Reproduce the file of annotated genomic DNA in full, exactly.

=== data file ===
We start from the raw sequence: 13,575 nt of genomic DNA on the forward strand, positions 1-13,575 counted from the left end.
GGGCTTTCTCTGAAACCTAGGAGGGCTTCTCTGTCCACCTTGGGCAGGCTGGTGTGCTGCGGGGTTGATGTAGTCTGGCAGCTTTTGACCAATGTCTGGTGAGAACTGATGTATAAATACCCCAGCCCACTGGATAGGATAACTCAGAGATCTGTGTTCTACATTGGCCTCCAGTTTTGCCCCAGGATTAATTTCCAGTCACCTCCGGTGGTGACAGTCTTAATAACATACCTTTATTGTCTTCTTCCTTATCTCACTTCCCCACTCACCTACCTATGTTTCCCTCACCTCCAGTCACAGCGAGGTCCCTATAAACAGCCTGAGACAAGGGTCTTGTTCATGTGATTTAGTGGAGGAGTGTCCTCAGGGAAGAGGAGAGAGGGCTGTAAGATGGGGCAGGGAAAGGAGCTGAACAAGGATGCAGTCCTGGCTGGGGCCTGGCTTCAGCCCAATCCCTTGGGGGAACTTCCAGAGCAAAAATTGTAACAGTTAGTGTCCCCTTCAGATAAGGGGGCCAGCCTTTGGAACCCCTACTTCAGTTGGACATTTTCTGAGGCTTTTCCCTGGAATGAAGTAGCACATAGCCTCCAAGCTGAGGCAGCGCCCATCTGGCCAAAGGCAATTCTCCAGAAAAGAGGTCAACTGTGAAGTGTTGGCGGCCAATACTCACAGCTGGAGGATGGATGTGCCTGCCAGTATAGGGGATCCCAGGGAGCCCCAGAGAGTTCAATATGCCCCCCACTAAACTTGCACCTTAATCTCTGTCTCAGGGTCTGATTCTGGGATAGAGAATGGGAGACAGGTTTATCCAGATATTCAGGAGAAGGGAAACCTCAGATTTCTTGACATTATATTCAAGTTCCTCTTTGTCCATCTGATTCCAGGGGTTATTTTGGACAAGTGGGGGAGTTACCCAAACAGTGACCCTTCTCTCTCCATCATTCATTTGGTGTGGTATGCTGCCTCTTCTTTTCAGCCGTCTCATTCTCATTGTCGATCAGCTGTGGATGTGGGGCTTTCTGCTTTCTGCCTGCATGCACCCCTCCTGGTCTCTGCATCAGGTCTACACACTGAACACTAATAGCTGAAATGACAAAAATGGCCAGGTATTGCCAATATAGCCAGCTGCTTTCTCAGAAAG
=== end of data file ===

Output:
We start from the raw sequence: 13,575 nt of genomic DNA on the forward strand, positions 1-13,575 counted from the left end.
GGGCTTTCTCTGAAACCTAGGAGGGCTTCTCTGTCCACCTTGGGCAGGCTGGTGTGCTGCGGGGTTGATGTAGTCTGGCAGCTTTTGACCAATGTCTGGTGAGAACTGATGTATAAATACCCCAGCCCACTGGATAGGATAACTCAGAGATCTGTGTTCTACATTGGCCTCCAGTTTTGCCCCAGGATTAATTTCCAGTCACCTCCGGTGGTGACAGTCTTAATAACATACCTTTATTGTCTTCTTCCTTATCTCACTTCCCCACTCACCTACCTATGTTTCCCTCACCTCCAGTCACAGCGAGGTCCCTATAAACAGCCTGAGACAAGGGTCTTGTTCATGTGATTTAGTGGAGGAGTGTCCTCAGGGAAGAGGAGAGAGGGCTGTAAGATGGGGCAGGGAAAGGAGCTGAACAAGGATGCAGTCCTGGCTGGGGCCTGGCTTCAGCCCAATCCCTTGGGGGAACTTCCAGAGCAAAAATTGTAACAGTTAGTGTCCCCTTCAGATAAGGGGGCCAGCCTTTGGAACCCCTACTTCAGTTGGACATTTTCTGAGGCTTTTCCCTGGAATGAAGTAGCACATAGCCTCCAAGCTGAGGCAGCGCCCATCTGGCCAAAGGCAATTCTCCAGAAAAGAGGTCAACTGTGAAGTGTTGGCGGCCAATACTCACAGCTGGAGGATGGATGTGCCTGCCAGTATAGGGGATCCCAGGGAGCCCCAGAGAGTTCAATATGCCCCCCACTAAACTTGCACCTTAATCTCTGTCTCAGGGTCTGATTCTGGGATAGAGAATGGGAGACAGGTTTATCCAGATATTCAGGAGAAGGGAAACCTCAGATTTCTTGACATTATATTCAAGTTCCTCTTTGTCCATCTGATTCCAGGGGTTATTTTGGACAAGTGGGGGAGTTACCCAAACAGTGACCCTTCTCTCTCCATCATTCATTTGGTGTGGTATGCTGCCTCTTCTTTTCAGCCGTCTCATTCTCATTGTCGATCAGCTGTGGATGTGGGGCTTTCTGCTTTCTGCCTGCATGCACCCCTCCTGGTCTCTGCATCAGGTCTACACACTGAACACTAATAGCTGAAATGACAAAAATGGCCAGGTATTGCCAATATAGCCAGCTGCTTTCTCAGAAAG